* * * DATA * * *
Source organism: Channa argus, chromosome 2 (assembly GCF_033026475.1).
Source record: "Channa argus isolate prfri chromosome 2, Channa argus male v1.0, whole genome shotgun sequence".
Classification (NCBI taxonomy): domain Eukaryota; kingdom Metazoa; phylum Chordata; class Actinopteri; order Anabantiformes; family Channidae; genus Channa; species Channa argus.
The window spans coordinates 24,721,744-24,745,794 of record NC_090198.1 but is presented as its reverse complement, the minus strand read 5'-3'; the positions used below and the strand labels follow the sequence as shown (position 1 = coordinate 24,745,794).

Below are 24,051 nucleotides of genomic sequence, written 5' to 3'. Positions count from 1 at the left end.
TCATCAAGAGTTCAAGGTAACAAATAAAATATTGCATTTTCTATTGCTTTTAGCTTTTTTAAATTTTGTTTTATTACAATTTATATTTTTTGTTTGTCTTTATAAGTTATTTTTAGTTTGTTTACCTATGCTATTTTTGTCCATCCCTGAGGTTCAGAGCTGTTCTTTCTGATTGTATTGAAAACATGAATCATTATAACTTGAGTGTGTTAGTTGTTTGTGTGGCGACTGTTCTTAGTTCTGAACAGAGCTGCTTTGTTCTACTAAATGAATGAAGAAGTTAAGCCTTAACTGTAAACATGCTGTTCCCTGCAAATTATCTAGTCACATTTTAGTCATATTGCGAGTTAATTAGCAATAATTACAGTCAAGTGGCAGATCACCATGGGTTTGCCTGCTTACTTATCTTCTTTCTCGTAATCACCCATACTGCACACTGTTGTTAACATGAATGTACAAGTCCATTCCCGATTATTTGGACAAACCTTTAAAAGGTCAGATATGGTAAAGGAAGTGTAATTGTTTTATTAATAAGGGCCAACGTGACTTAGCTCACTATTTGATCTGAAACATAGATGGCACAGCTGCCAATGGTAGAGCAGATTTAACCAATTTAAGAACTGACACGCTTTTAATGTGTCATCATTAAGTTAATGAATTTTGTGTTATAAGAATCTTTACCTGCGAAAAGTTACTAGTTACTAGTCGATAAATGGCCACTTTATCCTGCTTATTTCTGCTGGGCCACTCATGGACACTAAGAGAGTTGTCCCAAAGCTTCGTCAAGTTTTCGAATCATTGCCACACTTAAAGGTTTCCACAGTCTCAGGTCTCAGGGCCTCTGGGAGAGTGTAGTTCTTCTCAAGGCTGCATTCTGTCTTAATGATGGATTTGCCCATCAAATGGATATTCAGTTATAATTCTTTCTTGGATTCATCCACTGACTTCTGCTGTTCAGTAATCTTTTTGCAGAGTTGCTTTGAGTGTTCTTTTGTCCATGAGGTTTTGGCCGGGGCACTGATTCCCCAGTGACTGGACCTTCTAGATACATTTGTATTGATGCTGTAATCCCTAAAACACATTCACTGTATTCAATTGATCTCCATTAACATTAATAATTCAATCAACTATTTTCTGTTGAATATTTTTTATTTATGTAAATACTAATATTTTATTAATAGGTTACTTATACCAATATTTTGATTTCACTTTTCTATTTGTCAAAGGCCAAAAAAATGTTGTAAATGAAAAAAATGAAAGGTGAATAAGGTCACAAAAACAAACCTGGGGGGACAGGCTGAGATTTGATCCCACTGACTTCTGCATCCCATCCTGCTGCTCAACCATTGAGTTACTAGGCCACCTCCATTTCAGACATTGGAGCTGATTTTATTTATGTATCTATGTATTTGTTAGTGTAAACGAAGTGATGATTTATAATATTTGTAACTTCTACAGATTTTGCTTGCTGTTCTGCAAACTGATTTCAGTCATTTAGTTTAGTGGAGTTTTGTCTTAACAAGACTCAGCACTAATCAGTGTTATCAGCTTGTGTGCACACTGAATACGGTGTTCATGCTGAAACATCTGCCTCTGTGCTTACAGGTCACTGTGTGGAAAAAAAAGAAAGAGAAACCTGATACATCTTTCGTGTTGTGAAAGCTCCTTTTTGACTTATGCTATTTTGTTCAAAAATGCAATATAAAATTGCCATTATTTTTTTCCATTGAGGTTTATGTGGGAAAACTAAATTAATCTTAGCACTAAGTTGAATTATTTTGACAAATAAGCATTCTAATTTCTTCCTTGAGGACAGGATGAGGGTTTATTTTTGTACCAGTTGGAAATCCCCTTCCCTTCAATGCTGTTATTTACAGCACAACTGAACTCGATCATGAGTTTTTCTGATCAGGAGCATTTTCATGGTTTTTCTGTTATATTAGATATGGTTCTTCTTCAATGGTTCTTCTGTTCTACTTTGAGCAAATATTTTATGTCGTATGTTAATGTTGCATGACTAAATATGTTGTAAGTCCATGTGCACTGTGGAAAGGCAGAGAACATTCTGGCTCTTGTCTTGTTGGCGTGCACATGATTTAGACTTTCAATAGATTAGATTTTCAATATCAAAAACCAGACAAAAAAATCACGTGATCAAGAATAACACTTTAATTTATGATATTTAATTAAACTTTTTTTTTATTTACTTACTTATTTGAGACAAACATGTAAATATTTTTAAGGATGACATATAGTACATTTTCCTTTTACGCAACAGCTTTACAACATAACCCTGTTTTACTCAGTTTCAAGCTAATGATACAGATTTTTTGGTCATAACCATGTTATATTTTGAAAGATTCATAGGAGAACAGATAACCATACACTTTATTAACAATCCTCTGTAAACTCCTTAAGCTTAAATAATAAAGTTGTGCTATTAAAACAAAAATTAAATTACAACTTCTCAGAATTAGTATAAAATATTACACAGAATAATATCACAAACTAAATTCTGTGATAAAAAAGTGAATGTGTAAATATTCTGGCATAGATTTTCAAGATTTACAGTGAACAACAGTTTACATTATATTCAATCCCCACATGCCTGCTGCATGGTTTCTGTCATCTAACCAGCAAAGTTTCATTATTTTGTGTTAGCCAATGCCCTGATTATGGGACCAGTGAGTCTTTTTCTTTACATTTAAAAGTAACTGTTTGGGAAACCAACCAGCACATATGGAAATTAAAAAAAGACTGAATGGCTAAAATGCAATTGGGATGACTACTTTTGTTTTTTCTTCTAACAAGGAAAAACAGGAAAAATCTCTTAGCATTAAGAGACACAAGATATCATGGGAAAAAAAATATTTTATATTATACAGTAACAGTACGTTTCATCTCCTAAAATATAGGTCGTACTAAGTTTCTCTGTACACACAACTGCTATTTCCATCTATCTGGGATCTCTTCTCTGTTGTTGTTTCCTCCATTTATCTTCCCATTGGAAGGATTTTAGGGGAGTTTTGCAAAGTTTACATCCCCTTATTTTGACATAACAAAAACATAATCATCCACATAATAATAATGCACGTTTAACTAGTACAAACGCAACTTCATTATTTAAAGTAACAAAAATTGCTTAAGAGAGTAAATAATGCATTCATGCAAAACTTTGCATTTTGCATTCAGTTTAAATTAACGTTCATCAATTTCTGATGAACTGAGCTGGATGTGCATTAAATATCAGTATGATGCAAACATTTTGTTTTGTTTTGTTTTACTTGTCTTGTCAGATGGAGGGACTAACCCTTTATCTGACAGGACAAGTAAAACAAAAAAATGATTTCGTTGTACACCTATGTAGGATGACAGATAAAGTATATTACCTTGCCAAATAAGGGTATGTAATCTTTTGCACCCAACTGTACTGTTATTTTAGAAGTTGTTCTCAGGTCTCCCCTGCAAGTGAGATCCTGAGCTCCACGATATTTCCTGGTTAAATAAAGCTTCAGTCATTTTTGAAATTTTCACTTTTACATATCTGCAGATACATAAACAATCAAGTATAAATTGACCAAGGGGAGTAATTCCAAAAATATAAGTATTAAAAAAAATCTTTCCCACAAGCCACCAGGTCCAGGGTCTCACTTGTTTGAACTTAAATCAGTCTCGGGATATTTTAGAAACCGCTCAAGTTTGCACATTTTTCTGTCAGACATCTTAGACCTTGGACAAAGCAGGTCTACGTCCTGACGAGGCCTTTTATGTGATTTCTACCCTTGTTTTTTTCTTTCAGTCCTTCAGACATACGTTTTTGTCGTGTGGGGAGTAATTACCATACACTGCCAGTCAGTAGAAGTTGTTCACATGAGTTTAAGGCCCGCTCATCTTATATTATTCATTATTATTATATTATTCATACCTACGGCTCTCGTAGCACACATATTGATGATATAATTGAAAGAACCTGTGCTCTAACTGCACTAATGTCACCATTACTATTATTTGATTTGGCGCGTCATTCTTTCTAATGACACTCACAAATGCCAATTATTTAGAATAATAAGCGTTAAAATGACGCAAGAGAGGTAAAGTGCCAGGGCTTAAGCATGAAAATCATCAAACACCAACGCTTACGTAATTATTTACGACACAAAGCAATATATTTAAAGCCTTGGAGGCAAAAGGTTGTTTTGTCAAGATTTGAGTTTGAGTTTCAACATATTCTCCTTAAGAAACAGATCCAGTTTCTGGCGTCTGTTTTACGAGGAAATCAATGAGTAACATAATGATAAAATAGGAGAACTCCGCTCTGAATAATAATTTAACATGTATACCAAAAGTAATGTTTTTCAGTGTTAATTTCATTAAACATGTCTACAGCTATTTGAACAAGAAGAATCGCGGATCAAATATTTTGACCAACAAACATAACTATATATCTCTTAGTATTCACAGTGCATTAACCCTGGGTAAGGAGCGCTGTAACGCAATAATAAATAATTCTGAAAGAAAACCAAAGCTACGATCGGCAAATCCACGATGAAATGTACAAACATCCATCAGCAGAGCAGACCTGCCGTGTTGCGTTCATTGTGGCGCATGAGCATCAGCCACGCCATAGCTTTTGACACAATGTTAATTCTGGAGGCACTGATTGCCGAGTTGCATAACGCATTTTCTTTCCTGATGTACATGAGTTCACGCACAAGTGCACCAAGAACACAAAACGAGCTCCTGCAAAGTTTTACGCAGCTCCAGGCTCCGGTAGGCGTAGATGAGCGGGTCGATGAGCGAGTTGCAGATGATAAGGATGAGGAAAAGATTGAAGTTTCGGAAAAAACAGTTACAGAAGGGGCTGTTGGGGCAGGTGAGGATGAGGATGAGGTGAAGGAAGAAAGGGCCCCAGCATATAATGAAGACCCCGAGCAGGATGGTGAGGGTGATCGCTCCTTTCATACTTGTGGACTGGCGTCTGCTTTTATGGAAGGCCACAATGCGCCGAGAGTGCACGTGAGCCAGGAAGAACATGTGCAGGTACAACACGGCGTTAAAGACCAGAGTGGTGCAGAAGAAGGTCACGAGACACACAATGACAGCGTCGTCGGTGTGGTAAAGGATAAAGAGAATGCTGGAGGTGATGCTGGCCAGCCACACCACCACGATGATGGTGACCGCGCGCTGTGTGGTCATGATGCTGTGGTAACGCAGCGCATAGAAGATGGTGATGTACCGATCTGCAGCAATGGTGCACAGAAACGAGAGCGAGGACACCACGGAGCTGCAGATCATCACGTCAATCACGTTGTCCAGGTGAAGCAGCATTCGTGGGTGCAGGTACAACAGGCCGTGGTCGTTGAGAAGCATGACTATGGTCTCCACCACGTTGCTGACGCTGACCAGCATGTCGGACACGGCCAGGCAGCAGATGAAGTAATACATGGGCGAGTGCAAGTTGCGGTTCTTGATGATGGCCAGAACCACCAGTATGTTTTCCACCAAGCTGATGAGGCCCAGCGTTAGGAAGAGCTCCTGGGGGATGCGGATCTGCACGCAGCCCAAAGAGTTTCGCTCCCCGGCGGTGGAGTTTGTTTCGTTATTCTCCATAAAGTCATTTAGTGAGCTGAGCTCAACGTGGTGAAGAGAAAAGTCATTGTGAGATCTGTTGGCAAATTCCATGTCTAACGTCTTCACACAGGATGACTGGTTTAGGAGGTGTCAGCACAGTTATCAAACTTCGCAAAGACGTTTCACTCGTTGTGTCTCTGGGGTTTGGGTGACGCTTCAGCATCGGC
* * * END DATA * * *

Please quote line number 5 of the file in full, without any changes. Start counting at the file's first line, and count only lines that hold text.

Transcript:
Below are 24,051 nucleotides of genomic sequence, written 5' to 3'. Positions count from 1 at the left end.